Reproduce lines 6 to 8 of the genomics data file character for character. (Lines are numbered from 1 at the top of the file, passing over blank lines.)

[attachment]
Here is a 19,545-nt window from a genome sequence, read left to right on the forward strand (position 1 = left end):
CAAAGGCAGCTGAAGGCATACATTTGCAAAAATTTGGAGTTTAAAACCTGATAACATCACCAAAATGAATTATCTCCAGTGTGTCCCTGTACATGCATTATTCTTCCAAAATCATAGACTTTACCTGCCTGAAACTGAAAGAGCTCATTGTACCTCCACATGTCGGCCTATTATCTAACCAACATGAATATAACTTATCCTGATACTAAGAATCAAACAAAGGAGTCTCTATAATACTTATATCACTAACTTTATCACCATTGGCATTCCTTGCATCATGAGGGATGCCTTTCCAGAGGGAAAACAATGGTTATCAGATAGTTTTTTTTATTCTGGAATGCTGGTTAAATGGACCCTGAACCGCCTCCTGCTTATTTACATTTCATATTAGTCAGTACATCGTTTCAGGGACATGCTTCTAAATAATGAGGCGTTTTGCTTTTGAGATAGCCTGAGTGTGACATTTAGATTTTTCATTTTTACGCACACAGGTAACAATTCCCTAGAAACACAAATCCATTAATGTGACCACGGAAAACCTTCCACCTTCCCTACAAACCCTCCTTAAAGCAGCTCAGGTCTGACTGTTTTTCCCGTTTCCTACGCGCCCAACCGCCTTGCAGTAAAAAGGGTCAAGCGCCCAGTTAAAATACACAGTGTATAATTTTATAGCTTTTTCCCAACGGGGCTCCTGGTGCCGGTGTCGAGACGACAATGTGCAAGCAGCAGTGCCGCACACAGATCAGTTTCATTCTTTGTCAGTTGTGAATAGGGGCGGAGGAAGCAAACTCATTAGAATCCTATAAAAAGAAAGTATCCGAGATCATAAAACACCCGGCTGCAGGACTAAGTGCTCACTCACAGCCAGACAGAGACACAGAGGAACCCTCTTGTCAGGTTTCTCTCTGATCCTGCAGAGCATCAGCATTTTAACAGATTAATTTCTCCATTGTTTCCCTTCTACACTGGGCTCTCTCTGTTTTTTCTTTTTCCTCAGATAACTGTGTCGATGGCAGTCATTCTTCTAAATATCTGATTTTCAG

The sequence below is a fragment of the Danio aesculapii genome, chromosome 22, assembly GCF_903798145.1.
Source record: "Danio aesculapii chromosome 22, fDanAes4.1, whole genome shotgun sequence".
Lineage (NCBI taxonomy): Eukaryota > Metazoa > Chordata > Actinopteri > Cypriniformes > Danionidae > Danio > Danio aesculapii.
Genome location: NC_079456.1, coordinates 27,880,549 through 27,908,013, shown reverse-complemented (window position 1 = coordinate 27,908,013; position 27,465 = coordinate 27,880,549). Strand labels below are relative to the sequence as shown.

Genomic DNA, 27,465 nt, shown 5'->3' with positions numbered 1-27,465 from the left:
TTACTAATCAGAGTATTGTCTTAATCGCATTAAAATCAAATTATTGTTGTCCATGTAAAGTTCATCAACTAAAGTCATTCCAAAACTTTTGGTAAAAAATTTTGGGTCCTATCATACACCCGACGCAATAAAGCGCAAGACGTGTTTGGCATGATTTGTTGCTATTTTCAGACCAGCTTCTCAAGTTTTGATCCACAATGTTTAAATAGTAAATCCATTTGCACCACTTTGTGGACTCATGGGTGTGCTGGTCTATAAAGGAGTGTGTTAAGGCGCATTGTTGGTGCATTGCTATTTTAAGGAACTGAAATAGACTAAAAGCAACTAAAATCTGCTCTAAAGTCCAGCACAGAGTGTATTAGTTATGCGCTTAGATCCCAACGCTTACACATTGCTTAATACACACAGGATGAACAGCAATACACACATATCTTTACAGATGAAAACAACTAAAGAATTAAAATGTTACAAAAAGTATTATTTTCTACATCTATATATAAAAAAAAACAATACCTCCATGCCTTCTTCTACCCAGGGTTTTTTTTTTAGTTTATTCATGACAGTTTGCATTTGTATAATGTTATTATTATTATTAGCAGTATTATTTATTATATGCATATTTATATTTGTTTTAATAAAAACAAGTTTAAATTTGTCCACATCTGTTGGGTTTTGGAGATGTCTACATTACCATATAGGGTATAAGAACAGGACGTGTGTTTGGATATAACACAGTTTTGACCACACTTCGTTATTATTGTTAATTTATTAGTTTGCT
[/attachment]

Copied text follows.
Genome location: NC_079456.1, coordinates 27,880,549 through 27,908,013, shown reverse-complemented (window position 1 = coordinate 27,908,013; position 27,465 = coordinate 27,880,549). Strand labels below are relative to the sequence as shown.

Genomic DNA, 27,465 nt, shown 5'->3' with positions numbered 1-27,465 from the left:
TTACTAATCAGAGTATTGTCTTAATCGCATTAAAATCAAATTATTGTTGTCCATGTAAAGTTCATCAACTAAAGTCATTCCAAAACTTTTGGTAAAAAATTTTGGGTCCTATCATACACCCGACGCAATAAAGCGCAAGACGTGTTTGGCATGATTTGTTGCTATTTTCAGACCAGCTTCTCAAGTTTTGATCCACAATGTTTAAATAGTAAATCCATTTGCACCACTTTGTGGACTCATGGGTGTGCTGGTCTATAAAGGAGTGTGTTAAGGCGCATTGTTGGTGCATTGCTATTTTAAGGAACTGAAATAGACTAAAAGCAACTAAAATCTGCTCTAAAGTCCAGCACAGAGTGTATTAGTTATGCGCTTAGATCCCAACGCTTACACATTGCTTAATACACACAGGATGAACAGCAATACACACATATCTTTACAGATGAAAACAACTAAAGAATTAAAATGTTACAAAAAGTATTATTTTCTACATCTATATATAAAAAAAAACAATACCTCCATGCCTTCTTCTACCCAGGGTTTTTTTTTTAGTTTATTCATGACAGTTTGCATTTGTATAATGTTATTATTATTATTAGCAGTATTATTTATTATATGCATATTTATATTTGTTTTAATAAAAACAAGTTTAAATTTGTCCACATCTGTTGGGTTTTGGAGATGTCTACATTACCATATAGGGTATAAGAACAGGACGTGTGTTTGGATATAACACAGTTTTGACCACACTTCGTTATTATTGTTAATTTATTAGTTTGCT